Along with building up a bureaucracy from scratch (in the early years, the Cuban leadership consisted of whoever was sitting in Fidel Castro’s jeep), this also entailed embracing the nationalist program of the bureaucratic regime of Stalin and his heirs.16 Usurping political power upon the death of V.I. Lenin, who together with Leon Trotsky led the 1917 Bolshevik October Revolution, Stalin junked the program of Red October of international socialist revolution on which the Communist International was founded. Instead, placing himself at the head of a privileged bureaucratic layer, he put forward the anti-Marxist dogma of “building socialism in one country.” The Castros embraced this, accentuating a Cuban nationalist outlook while increasingly toeing the conservative Soviet bureaucrats’ line and, after a period of encouraging pro-Cuban guerrillas in Latin America, abandoning them in the 1970s. But with imperialist-led counterrevolution in the USSR and the East European Soviet bloc in 1989-92, Cuba was left on its own.
Since – in the Stalinist framework – international socialist revolution was out, the alternative to bureaucratic mismanagement of the economy was privatizing measures, heightening the danger of capitalist restoration. This was the common thread of Stalinist “reformers” from Khrushchev to Gorbachev in the Soviet Union and Deng in China. So when Cuba was cut off from Soviet aid, after going through the dark days of the Special Period of 1990-9317 when the economy plunged by a whopping 35%, the alternative to bureaucratic stagnation put forward was the policies of growing privatization advanced by Raúl Castro. But although enunciated in 2011, they were only implemented piecemeal, and after 2016 there was backtracking. So in 2018-19, Raúl Castro and Díaz-Canel pushed through a new Constitution, whose Article XXII formally recognizes, along with state property of “the fundamental means of production” (defined as the main form), also “private: which natural or legal persons, Cuban or foreign, exercise over certain means of production.”18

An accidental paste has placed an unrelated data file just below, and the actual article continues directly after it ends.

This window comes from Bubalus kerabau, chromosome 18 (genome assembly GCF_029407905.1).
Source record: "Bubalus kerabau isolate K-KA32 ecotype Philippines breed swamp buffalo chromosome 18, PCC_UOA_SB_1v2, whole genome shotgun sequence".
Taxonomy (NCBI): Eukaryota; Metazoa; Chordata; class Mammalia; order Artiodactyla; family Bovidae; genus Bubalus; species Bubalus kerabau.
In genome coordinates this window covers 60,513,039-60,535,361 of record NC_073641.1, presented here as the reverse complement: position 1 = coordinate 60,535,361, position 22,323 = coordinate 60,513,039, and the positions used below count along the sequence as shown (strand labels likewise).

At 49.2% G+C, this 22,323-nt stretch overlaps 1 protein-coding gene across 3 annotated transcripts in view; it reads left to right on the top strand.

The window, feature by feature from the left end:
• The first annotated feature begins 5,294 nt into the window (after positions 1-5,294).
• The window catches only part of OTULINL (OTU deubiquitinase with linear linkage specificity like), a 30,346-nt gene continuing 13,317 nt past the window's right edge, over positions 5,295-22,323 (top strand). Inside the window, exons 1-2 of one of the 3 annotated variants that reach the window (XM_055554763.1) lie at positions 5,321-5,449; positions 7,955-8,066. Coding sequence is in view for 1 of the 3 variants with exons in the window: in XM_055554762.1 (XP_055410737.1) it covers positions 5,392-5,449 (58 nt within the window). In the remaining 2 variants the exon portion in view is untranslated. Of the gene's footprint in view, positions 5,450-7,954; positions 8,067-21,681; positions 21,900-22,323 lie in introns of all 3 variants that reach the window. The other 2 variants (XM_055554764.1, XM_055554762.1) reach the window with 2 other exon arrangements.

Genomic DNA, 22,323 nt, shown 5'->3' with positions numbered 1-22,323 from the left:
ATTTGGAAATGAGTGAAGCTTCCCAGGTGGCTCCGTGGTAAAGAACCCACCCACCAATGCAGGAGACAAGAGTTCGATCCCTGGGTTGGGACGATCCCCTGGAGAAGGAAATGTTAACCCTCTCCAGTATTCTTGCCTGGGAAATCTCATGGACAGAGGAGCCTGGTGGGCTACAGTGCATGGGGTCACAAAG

So since 2019 private property of some means of production has a constitutional basis in Cuba, although that has yet to be translated into laws. As the Cuban gusanos and Yankee imperialists certainly recognize, this is hardly the restoration of capitalist class rule – but it is an ominous step that will foster the growth of capitalist inroads and pro-capitalist forces in Cuba, and should be opposed by all revolutionary communists. Now, in the midst of the pandemic, PCC leader Díaz-Canel has been pushing to implement these pro-capitalist reforms. In August 2020, the opening of foreign currency accounts (in state-owned banks) was authorized. At the same time, 72 convertible currency (MLC) stores were opened, where those with an MLC debit card from their bank deposits in dollars or euros can buy goods not available to those who only have Cuban pesos. The government says this was needed to soak up hard currency, but it has made the MLC stores a widely hated symbol of privilege.
In October, a complex of measures supposedly to increase competitiveness was decreed, the so-called Ordering Task (Tarea Ordenamiento), which among other things would eliminate “excessive subsidies” and “inappropriately free goods” and “avoid egalitarianism” (!) instead of “subsidizing people.”19 This is in fact a “neoliberal” reform, in which social policies benefitting all are replaced with welfare measures for the poor. In addition, prices for various products such as milk would be deregulated (except for special categories of the population, such as children). The key measure in the Tarea Ordenamiento was the elimination of the dual monetary system, so that now there would be a single Cuban peso which would be exchanged at the rate of 24 to the dollar. For those who previously had income in convertible Cuban pesos, which had a 1:1 exchange rate with the dollar, this amounted to a 96% devaluation. The minimum wage for workers was quintupled, but the savings of the petty bourgeoisie were effectively wiped out.20
Above: Cuban convertible pesos (CUC). By replacing the CUC with a single convertible peso and devaluing it by 96%, government wiped out savings of petty bourgeoisie and set off inflationary spiral.